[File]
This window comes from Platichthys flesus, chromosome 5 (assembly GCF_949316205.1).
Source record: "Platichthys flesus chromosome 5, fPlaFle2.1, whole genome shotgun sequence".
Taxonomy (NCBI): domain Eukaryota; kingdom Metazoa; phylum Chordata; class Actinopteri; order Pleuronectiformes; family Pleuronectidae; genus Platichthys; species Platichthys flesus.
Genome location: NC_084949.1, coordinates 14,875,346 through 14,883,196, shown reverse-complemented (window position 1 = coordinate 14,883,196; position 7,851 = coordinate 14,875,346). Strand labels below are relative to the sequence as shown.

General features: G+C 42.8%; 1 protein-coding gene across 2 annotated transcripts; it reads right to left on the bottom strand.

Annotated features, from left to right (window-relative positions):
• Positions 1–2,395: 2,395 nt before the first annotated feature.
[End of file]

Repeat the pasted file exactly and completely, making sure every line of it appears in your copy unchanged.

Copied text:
This window comes from Platichthys flesus, chromosome 5 (assembly GCF_949316205.1).
Source record: "Platichthys flesus chromosome 5, fPlaFle2.1, whole genome shotgun sequence".
Taxonomy (NCBI): domain Eukaryota; kingdom Metazoa; phylum Chordata; class Actinopteri; order Pleuronectiformes; family Pleuronectidae; genus Platichthys; species Platichthys flesus.
Genome location: NC_084949.1, coordinates 14,875,346 through 14,883,196, shown reverse-complemented (window position 1 = coordinate 14,883,196; position 7,851 = coordinate 14,875,346). Strand labels below are relative to the sequence as shown.

General features: G+C 42.8%; 1 protein-coding gene across 2 annotated transcripts; it reads right to left on the bottom strand.

Annotated features, from left to right (window-relative positions):
• Positions 1–2,395: 2,395 nt before the first annotated feature.